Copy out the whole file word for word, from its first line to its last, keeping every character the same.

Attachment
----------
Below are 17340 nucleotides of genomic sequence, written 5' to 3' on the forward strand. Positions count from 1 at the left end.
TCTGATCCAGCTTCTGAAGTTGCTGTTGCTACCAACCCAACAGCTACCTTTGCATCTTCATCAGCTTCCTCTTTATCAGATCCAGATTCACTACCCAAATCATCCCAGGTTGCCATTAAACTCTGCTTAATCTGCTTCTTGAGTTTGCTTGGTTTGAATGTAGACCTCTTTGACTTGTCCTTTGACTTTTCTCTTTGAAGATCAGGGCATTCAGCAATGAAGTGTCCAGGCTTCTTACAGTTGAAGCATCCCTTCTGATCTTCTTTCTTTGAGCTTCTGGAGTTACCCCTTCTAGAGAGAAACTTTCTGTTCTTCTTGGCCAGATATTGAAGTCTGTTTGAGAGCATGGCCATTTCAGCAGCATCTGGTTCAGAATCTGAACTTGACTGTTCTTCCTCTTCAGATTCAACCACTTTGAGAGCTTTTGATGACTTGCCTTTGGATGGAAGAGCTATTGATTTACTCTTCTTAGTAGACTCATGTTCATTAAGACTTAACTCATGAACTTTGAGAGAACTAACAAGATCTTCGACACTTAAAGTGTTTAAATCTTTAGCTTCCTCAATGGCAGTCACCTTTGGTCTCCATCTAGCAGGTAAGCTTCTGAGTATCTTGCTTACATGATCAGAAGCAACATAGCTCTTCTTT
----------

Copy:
Below are 17340 nucleotides of genomic sequence, written 5' to 3' on the forward strand. Positions count from 1 at the left end.
TCTGATCCAGCTTCTGAAGTTGCTGTTGCTACCAACCCAACAGCTACCTTTGCATCTTCATCAGCTTCCTCTTTATCAGATCCAGATTCACTACCCAAATCATCCCAGGTTGCCATTAAACTCTGCTTAATCTGCTTCTTGAGTTTGCTTGGTTTGAATGTAGACCTCTTTGACTTGTCCTTTGACTTTTCTCTTTGAAGATCAGGGCATTCAGCAATGAAGTGTCCAGGCTTCTTACAGTTGAAGCATCCCTTCTGATCTTCTTTCTTTGAGCTTCTGGAGTTACCCCTTCTAGAGAGAAACTTTCTGTTCTTCTTGGCCAGATATTGAAGTCTGTTTGAGAGCATGGCCATTTCAGCAGCATCTGGTTCAGAATCTGAACTTGACTGTTCTTCCTCTTCAGATTCAACCACTTTGAGAGCTTTTGATGACTTGCCTTTGGATGGAAGAGCTATTGATTTACTCTTCTTAGTAGACTCATGTTCATTAAGACTTAACTCATGAACTTTGAGAGAACTAACAAGATCTTCGACACTTAAAGTGTTTAAATCTTTAGCTTCCTCAATGGCAGTCACCTTTGGTCTCCATCTAGCAGGTAAGCTTCTGAGTATCTTGCTTACATGATCAGAAGCAACATAGCTCTTCTTT